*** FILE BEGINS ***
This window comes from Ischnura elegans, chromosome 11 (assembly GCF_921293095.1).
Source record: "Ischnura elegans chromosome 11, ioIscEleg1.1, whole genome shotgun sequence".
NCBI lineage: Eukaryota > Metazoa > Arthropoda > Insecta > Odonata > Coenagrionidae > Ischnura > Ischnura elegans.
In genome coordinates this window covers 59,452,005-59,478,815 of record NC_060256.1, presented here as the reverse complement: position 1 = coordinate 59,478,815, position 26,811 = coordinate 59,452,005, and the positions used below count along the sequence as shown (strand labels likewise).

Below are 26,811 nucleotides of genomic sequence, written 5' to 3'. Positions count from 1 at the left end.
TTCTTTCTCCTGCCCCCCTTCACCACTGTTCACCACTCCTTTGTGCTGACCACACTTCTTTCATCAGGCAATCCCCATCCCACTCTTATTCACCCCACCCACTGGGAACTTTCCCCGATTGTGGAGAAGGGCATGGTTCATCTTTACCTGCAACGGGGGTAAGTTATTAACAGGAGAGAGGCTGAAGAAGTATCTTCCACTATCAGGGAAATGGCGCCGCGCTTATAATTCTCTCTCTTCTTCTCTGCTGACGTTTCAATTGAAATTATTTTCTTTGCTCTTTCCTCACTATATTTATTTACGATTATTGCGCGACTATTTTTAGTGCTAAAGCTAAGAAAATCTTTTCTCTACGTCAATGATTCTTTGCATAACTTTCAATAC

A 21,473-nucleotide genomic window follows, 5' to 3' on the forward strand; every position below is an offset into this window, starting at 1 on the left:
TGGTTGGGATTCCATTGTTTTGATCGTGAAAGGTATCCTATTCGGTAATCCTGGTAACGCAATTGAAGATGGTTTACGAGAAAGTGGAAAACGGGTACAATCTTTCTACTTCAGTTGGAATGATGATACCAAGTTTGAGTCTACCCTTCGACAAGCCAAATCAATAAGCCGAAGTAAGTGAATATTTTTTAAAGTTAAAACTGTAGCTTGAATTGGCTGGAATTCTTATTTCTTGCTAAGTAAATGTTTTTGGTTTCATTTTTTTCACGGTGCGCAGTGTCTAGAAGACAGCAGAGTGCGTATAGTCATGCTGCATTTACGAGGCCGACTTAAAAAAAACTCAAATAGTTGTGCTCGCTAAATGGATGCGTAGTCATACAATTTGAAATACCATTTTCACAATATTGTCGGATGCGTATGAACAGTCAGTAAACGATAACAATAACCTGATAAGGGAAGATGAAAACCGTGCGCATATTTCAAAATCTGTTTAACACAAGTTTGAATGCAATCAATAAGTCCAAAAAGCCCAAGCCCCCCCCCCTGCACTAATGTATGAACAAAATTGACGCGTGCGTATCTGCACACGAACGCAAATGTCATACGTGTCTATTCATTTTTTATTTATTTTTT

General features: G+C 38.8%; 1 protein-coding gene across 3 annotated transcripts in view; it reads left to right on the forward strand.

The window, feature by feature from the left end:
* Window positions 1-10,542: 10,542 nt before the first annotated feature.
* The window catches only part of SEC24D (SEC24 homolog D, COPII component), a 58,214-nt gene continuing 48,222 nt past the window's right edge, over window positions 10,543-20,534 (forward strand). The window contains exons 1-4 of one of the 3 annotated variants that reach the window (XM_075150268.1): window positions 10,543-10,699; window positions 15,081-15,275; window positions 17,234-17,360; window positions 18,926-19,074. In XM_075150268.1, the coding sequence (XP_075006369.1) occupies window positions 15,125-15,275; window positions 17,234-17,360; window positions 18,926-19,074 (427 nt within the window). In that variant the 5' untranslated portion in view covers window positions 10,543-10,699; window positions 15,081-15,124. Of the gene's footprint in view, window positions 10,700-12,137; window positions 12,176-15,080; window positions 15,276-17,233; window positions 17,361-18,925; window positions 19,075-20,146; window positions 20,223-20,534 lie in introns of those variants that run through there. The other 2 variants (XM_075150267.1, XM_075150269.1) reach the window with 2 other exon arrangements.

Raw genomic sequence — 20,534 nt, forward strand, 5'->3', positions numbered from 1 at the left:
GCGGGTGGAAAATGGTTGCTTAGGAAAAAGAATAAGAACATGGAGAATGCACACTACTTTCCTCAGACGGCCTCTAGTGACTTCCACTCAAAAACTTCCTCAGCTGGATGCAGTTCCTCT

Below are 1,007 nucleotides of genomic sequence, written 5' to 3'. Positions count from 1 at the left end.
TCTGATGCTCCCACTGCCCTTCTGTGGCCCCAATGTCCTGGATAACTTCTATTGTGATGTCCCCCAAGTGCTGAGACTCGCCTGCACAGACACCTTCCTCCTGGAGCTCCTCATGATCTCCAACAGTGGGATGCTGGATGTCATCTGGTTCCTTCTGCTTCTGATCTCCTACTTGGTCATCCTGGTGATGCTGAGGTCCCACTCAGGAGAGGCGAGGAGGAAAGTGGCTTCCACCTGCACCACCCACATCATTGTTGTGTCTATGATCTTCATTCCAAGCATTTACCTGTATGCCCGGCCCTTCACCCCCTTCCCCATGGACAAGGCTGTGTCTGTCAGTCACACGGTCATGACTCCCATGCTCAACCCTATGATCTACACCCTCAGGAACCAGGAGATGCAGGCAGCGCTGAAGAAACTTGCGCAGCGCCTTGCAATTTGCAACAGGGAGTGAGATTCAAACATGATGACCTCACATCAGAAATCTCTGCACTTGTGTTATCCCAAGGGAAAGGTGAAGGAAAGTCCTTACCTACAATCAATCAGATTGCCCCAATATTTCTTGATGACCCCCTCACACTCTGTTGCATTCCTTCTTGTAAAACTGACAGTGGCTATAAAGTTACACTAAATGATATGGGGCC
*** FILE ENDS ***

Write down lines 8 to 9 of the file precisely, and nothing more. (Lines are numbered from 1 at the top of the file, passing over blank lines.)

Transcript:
TGGTTGGGATTCCATTGTTTTGATCGTGAAAGGTATCCTATTCGGTAATCCTGGTAACGCAATTGAAGATGGTTTACGAGAAAGTGGAAAACGGGTACAATCTTTCTACTTCAGTTGGAATGATGATACCAAGTTTGAGTCTACCCTTCGACAAGCCAAATCAATAAGCCGAAGTAAGTGAATATTTTTTAAAGTTAAAACTGTAGCTTGAATTGGCTGGAATTCTTATTTCTTGCTAAGTAAATGTTTTTGGTTTCATTTTTTTCACGGTGCGCAGTGTCTAGAAGACAGCAGAGTGCGTATAGTCATGCTGCATTTACGAGGCCGACTTAAAAAAAACTCAAATAGTTGTGCTCGCTAAATGGATGCGTAGTCATACAATTTGAAATACCATTTTCACAATATTGTCGGATGCGTATGAACAGTCAGTAAACGATAACAATAACCTGATAAGGGAAGATGAAAACCGTGCGCATATTTCAAAATCTGTTTAACACAAGTTTGAATGCAATCAATAAGTCCAAAAAGCCCAAGCCCCCCCCCCTGCACTAATGTATGAACAAAATTGACGCGTGCGTATCTGCACACGAACGCAAATGTCATACGTGTCTATTCATTTTTTATTTATTTTTT

General features: G+C 38.8%; 1 protein-coding gene across 3 annotated transcripts in view; it reads left to right on the forward strand.